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Ann Biomed Eng. 2019 Aug;47(8):1738-1747. doi: 10.1007/s10439-019-02278-1. Epub 2019 May 1.

Comparison of Covered Laser-cut and Braided Respiratory Stents: From Bench to Pre-Clinical Testing.

Author information

1
Department of Biohybrid & Medical Textiles (BioTex), AME - Institute of Applied Medical Engineering, Helmholtz Institute, RWTH Aachen University, Forckenbeckstr. 55, 52074, Aachen, Germany.
2
Biomechanics Research Centre, Biomedical Engineering, College of Engineering and Informatics, National University of Ireland, University Road, Galway, Ireland.
3
Institute for Textile Engineering, RWTH Aachen University, Otto-Blumenthal-Str. 1, 52074, Aachen, Germany.
4
Department of Cardiovascular Engineering, Institute of Applied Medical Engineering, Helmholtz Institute, RWTH Aachen University, Pauwelsstr. 20, 52074, Aachen, Germany.
5
Department of Biohybrid & Medical Textiles (BioTex), AME - Institute of Applied Medical Engineering, Helmholtz Institute, RWTH Aachen University, Forckenbeckstr. 55, 52074, Aachen, Germany. jockenhoevel@ame.rwth-aachen.de.
6
Clinic for Pneumology and Internistic Intensive Medicine (Medical Clinic V), Medical Faculty, RWTH Aachen University, Pauwelsstr. 30, 52074, Aachen, Germany.

Abstract

Lung cancer patients often suffer from severe airway stenosis, the symptoms of which can be relieved by the implantation of stents. Different respiratory stents are commercially available, but the impact of their mechanical performance on tissue responses is not well understood. Two novel laser-cut and hand-braided nitinol stents, partially covered with polycarbonate urethane, were bench tested and implanted in Rhön sheep for 6 weeks. Bench testing highlighted differences in mechanical behavior: the laser-cut stent showed little foreshortening when crimped to a target diameter of 7.5 mm, whereas the braided stent elongated by more than 50%. Testing also revealed that the laser-cut stent generally exerted higher radial resistive and chronic outward forces than the braided stent, but the latter produced significantly higher radial resistive forces at diameters below 9 mm. No migration was observed for either stent type in vivo. In terms of granulation, most stents exerted a low to medium tissue response with only minimal formation of granulation tissue. We have developed a mechanical and in vivo framework to compare the behavior of different stent designs in a large animal model, providing data, which may be employed to improve current stent designs and to achieve better treatment options for lung cancer patients.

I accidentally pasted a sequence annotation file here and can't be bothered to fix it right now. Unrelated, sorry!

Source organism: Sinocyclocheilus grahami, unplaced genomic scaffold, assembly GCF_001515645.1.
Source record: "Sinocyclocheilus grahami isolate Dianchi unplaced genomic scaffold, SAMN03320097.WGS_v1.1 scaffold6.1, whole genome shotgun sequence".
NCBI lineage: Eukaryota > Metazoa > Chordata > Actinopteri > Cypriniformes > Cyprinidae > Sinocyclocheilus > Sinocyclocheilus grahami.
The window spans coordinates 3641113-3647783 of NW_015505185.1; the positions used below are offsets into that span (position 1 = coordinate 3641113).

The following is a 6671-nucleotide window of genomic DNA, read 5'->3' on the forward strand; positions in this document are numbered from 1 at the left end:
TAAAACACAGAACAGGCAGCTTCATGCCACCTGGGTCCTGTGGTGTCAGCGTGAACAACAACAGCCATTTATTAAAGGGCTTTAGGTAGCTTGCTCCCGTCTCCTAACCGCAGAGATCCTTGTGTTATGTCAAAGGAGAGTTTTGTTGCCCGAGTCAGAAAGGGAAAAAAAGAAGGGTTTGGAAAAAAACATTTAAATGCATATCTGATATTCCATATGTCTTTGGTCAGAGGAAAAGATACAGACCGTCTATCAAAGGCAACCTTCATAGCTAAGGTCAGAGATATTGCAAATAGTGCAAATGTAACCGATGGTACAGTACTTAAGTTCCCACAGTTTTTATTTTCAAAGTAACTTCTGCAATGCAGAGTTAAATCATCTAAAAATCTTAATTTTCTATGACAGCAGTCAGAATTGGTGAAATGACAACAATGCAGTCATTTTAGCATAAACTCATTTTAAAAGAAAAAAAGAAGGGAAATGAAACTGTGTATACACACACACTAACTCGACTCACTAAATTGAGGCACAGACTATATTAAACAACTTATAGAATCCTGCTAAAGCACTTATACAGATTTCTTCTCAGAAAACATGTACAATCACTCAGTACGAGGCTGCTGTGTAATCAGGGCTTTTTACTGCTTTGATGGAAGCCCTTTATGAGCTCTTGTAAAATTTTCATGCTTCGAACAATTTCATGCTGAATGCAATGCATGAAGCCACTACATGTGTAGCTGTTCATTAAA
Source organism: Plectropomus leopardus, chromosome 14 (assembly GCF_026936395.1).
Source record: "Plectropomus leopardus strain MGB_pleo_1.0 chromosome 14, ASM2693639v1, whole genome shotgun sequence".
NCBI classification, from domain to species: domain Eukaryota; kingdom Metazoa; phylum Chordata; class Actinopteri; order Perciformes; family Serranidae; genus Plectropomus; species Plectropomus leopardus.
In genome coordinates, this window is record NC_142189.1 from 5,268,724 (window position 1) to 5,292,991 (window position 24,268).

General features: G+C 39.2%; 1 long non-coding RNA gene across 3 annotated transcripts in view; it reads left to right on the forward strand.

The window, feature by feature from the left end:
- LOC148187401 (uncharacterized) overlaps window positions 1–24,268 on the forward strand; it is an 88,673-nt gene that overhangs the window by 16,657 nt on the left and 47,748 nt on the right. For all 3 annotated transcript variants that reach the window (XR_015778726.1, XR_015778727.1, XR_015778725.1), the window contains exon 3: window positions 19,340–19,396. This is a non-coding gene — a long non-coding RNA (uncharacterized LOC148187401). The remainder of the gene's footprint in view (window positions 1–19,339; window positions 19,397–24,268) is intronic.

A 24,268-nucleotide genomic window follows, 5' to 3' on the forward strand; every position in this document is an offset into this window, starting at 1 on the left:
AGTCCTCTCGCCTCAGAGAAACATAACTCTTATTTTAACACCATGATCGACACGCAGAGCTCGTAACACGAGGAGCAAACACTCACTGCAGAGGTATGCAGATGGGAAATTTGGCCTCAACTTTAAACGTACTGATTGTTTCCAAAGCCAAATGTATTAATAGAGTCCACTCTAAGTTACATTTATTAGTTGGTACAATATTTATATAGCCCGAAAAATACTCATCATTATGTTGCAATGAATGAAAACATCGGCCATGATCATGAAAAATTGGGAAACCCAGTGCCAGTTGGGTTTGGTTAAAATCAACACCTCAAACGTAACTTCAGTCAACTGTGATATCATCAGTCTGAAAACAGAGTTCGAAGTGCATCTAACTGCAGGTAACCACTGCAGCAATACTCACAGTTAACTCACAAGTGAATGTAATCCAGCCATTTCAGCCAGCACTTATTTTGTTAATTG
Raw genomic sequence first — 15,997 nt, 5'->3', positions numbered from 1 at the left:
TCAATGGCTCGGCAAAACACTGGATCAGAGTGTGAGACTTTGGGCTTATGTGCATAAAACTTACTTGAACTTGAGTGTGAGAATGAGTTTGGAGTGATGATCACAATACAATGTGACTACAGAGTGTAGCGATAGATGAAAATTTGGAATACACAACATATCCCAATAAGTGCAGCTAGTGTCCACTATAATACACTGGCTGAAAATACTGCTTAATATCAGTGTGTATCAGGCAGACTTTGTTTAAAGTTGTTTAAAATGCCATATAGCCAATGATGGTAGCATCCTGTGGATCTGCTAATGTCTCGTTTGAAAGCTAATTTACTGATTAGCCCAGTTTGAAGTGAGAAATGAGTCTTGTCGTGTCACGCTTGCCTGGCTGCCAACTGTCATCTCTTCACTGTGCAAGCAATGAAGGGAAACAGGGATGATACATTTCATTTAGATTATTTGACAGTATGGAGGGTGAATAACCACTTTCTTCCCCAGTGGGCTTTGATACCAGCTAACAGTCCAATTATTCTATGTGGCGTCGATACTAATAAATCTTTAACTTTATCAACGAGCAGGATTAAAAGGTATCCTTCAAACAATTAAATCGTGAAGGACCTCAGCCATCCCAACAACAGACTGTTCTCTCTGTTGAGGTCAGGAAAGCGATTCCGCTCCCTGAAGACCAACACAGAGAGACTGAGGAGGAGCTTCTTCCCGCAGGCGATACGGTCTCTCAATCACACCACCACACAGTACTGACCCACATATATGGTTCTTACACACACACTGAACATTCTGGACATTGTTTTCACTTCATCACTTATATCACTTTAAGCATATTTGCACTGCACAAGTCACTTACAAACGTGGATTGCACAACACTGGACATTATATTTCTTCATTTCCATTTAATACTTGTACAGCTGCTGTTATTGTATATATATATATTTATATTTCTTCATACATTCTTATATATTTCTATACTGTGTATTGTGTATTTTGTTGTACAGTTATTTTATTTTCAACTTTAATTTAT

KEYWORDS:

Airway stenting; Animal trial; Nitinol stent; Sheep model; Stent development

PMID:
31044340
DOI:
10.1007/s10439-019-02278-1

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